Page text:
jimmy smith2

Oh, so you’re telling me that the guy who’s been accused of holding on a play which could have resulted in a very different outcome for Super Bowl XLVII doesn’t think he held anyone or anything? Please, tell me more.

Yes, Jimmy Smith saying that he didn’t hold Michael Crabtree is about as surprising as everyone in the northeast today telling everyone who isn’t in the northeast that everyone in the northeast doesn’t enjoy snow. In other news, expected things are still expected.

But there’s a little more to it than that.

During a radio interview with ESPN 102.3 in Denver, Smith was inevitably asked about the play, and the non-call. From Sports Radio Interviews, here’s what he said:

“No. … If you look at the play closely, you see him kind of push off of my helmet immediately. So as a DB, what do you do? … If he’s pushing off you gotta make sure you got some type of grip so he doesn’t push off of you. If I never touch him at all and he catches the ball, then it’d be San Francisco winning and why didn’t Jimmy make that play? So I’m happy with the way it turned out.”

Then when he was asked if he feels guilty about making contact beyond the permitted five-yard threshold from the line of scrimmage, Smith added this:

“He ran directly into me. I had inside leverage. He ran into me. So once he did that and tried to push off … I had to make contact. That was on him. He didn’t run a fade; he didn’t get away. He could have just ran and pivoted out or faded away from the ball, but he didn’t. He ran into me so he could make contact to push off to create separation, and I didn’t let that happen.”

49ers fans, players, and janitors will carry the anger over this play to their eternal deathbeds. But Smith’s comments highlight a point that’s been made repeatedly all week: the contact was at worst mutual, and it can be argued that Crabtree initiated it.

Earlier in the interview Smith also noted Crabtree’s style of play, and how the officials had treated physicality throughout the game. He wasn’t condescending, and was instead making a clear observation based on experience. Crabtree is a big-bodied receiver who knows his bulky frame is a great asset combined with his speed, and he often uses that physical force gain to yards after the catch. Early in the game the officials made the decision to allow contact on the outside, and they remained consistent, allowing the battling to continue.

They let the game “play out that way,” Smith said, and he’s right, which makes the final call consistent with the other 59 minutes of play. Was there enough evidence of a hold to justify a penalty? Sure, it can easily be argued that by the finite description in a rule book, pass interference occurred.

But games aren’t officiated by rule books. They’re officiated by humans who interpret that rule book, and make quick, critical decisions in front of mass audiences.

There was no blatant foul here. Instead, there was a play with equal contact, and therefore a judgement play that required a judgement decision. The result was a decision that fell in line with every other decision.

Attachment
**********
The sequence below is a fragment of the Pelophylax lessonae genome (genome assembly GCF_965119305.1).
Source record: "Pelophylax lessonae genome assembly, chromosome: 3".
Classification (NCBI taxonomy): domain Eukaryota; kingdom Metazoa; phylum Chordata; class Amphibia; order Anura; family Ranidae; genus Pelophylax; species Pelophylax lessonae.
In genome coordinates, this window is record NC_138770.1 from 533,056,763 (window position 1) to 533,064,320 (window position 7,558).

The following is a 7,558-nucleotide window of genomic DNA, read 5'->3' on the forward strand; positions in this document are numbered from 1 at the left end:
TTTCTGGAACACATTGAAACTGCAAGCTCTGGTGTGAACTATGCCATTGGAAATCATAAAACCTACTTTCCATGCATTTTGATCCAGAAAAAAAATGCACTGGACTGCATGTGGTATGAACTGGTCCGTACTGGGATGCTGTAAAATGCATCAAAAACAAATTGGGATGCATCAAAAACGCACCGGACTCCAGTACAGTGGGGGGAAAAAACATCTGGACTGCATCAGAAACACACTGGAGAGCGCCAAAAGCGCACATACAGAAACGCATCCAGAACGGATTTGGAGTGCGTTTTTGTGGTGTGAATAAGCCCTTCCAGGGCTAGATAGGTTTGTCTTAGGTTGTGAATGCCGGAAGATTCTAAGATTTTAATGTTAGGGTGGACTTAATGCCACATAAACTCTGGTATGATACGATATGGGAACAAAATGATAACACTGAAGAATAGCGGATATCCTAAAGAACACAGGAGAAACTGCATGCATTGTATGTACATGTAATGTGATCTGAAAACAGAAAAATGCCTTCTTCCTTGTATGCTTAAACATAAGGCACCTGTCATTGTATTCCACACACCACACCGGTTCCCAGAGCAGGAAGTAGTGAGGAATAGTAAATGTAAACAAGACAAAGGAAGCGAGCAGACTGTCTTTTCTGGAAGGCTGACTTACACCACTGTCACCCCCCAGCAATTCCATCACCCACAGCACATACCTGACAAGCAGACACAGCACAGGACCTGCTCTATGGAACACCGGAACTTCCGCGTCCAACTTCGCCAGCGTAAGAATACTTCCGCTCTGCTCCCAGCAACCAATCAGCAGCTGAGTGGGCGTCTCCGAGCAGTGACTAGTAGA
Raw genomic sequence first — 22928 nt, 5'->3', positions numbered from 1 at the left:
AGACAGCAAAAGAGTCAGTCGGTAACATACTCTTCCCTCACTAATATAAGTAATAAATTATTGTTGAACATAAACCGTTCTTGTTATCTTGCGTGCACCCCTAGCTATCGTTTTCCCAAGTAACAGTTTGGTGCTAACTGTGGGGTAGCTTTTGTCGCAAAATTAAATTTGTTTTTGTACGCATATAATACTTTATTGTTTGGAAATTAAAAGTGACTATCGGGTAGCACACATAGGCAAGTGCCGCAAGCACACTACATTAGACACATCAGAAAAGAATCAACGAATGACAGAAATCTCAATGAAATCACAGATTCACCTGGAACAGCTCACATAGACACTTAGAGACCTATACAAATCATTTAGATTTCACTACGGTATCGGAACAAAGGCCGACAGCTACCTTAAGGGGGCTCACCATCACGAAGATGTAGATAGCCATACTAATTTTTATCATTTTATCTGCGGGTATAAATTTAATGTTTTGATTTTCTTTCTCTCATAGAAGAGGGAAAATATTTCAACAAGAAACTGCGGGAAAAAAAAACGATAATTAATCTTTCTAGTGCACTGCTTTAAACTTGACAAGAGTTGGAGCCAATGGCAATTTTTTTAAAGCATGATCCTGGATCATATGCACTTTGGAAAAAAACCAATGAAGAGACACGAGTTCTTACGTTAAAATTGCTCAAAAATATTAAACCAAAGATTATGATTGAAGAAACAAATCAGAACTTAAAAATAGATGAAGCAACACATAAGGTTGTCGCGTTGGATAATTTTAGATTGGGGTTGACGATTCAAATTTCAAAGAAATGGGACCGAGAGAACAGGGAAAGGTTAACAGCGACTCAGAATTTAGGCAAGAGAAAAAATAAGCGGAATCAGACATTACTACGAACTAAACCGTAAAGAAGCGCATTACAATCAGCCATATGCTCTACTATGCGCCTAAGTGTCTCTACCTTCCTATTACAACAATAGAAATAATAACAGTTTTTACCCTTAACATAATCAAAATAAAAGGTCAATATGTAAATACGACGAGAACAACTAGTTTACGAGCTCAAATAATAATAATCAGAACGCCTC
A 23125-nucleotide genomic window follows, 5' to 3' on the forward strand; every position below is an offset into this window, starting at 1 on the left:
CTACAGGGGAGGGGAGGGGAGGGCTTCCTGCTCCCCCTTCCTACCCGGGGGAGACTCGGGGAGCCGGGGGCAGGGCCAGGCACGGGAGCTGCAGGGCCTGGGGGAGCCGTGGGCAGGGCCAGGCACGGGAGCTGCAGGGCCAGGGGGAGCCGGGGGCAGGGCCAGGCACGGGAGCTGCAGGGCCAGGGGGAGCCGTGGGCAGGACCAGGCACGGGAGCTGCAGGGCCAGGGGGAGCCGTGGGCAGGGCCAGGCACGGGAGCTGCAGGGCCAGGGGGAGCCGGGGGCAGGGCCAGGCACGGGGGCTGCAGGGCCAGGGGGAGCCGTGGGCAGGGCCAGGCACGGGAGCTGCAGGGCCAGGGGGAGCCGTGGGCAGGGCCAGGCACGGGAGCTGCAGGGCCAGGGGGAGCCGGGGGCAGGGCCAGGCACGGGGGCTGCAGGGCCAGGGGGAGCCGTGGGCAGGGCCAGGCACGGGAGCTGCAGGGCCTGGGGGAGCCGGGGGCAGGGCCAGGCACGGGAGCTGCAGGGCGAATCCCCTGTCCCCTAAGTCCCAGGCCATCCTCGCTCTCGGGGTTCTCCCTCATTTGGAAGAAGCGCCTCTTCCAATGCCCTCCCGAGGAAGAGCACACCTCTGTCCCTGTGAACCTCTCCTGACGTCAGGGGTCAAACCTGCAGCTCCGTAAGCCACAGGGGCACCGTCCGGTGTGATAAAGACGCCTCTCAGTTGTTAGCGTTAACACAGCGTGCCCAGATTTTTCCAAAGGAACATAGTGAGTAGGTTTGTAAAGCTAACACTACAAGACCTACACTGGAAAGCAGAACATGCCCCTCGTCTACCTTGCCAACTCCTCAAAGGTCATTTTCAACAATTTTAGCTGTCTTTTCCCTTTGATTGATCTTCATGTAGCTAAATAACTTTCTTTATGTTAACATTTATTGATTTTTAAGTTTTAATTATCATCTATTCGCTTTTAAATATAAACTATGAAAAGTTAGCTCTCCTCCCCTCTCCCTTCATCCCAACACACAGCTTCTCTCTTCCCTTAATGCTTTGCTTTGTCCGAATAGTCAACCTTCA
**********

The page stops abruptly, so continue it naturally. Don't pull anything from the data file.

Comments (6)

  1. Good Article. Also, I’m told if the receiver probably can’t make the catch–the refs will not call a foul. The ball was out of Crabtree’s reach when the alledged foul was made. So I say ” A good non call” Thanks for yor time

    • Look at that picture at the top of this article! Can’t make the catch and out of reach? Need glasses?Lets say Smith lets him go where the rule says to (at the paint) Crabtree makes the catch. Now not saying that San Fran wins just making the super bowl more intresting at the end, Flacco has to drive to win, and shake off his critics, as well as deserve the mvp instead of stealing it from Jones. There was bad calls and no calls on both teams but to descide the game this way is pathetic!

      • At wtf peter rhebergen…. Yes look at that pic on top tha article lol the ball is like 2 feet in front of him and his lead leg and foot is already at the white out of bounds come on now. And I’m a dolphin fan wit no invested interest!

        • Justin look at where the ball lands. In the white. A midget could reach that far and make the catch. If Smith didn’t grab Crabtree by the jersey it would have been an easy catch. Crabtree was being held for at least two or three strides and was not able to fight free and no matter what your vested interests are or are not that was clearly a hold on the deciding play of the game. Had the refs simply made the call the 49ers offence and the Ravens defence could have stayed out there and let their play decide the game but unfortunately the refs must not have seen Smith’s hand grabbing Crabtree and preventing him from making his fade out and that one missed call along with the power outage will be what this game is remembered for.

  2. By the way, its already been stated that this crew will likely never work a Super Bowl again and possibly not ever work in the playoffs again due to their poor officiating the entire game. Another example cited was the running into to the kicker which was a 5 yard penalty when it should have been roughing the kicker which would have carried a 15 yard penalty and put the 49ers in position for a TD Rather than the FG they ended up with. This is not my opinion (even though I agree) but the opinion of professionals.

  3. There were other rumors saying that Flacco wanted to cheat when Ted Ginn recieved the ball he wanted to purposely “trip him” which he tried. The Jacoby Jones play of tunning the 108 yrds towards the touchdown should’ve been called for there was a holding and you can vibily call it. Also when Carry Smith hit the ref and a niners player he should’ve been ejected b/c its happend to Justin Smith before. And then people say the niners cheated too by the “lights going out”, redo the superbowl 1:50 please….

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